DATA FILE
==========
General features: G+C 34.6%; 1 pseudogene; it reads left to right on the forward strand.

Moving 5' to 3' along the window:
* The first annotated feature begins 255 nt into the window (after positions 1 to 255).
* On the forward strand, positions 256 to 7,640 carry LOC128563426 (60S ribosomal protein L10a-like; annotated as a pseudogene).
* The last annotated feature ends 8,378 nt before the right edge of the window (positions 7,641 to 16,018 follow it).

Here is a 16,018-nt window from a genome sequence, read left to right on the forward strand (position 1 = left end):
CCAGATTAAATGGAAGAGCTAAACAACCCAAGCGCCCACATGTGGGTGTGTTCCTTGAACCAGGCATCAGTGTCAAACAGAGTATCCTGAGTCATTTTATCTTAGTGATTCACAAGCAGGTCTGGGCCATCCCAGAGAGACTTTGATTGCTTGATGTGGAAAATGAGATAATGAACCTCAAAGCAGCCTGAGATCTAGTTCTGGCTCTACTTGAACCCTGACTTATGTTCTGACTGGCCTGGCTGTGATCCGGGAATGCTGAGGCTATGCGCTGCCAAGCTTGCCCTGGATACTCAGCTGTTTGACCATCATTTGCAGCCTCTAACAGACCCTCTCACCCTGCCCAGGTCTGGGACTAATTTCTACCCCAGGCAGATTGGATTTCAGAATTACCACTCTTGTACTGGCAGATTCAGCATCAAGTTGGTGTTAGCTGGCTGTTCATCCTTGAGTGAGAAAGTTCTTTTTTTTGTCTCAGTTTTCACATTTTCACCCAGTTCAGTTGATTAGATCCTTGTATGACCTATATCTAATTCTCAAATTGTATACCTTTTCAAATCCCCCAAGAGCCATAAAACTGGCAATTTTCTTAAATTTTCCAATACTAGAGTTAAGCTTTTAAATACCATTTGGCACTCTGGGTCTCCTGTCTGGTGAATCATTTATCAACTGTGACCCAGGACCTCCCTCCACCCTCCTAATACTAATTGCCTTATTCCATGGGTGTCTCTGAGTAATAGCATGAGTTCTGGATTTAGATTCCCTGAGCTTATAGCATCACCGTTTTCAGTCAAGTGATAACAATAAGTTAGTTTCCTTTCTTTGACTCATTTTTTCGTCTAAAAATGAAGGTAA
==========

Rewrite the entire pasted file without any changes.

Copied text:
General features: G+C 34.6%; 1 pseudogene; it reads left to right on the forward strand.

Moving 5' to 3' along the window:
* The first annotated feature begins 255 nt into the window (after positions 1 to 255).
* On the forward strand, positions 256 to 7,640 carry LOC128563426 (60S ribosomal protein L10a-like; annotated as a pseudogene).
* The last annotated feature ends 8,378 nt before the right edge of the window (positions 7,641 to 16,018 follow it).

Here is a 16,018-nt window from a genome sequence, read left to right on the forward strand (position 1 = left end):
CCAGATTAAATGGAAGAGCTAAACAACCCAAGCGCCCACATGTGGGTGTGTTCCTTGAACCAGGCATCAGTGTCAAACAGAGTATCCTGAGTCATTTTATCTTAGTGATTCACAAGCAGGTCTGGGCCATCCCAGAGAGACTTTGATTGCTTGATGTGGAAAATGAGATAATGAACCTCAAAGCAGCCTGAGATCTAGTTCTGGCTCTACTTGAACCCTGACTTATGTTCTGACTGGCCTGGCTGTGATCCGGGAATGCTGAGGCTATGCGCTGCCAAGCTTGCCCTGGATACTCAGCTGTTTGACCATCATTTGCAGCCTCTAACAGACCCTCTCACCCTGCCCAGGTCTGGGACTAATTTCTACCCCAGGCAGATTGGATTTCAGAATTACCACTCTTGTACTGGCAGATTCAGCATCAAGTTGGTGTTAGCTGGCTGTTCATCCTTGAGTGAGAAAGTTCTTTTTTTTGTCTCAGTTTTCACATTTTCACCCAGTTCAGTTGATTAGATCCTTGTATGACCTATATCTAATTCTCAAATTGTATACCTTTTCAAATCCCCCAAGAGCCATAAAACTGGCAATTTTCTTAAATTTTCCAATACTAGAGTTAAGCTTTTAAATACCATTTGGCACTCTGGGTCTCCTGTCTGGTGAATCATTTATCAACTGTGACCCAGGACCTCCCTCCACCCTCCTAATACTAATTGCCTTATTCCATGGGTGTCTCTGAGTAATAGCATGAGTTCTGGATTTAGATTCCCTGAGCTTATAGCATCACCGTTTTCAGTCAAGTGATAACAATAAGTTAGTTTCCTTTCTTTGACTCATTTTTTCGTCTAAAAATGAAGGTAA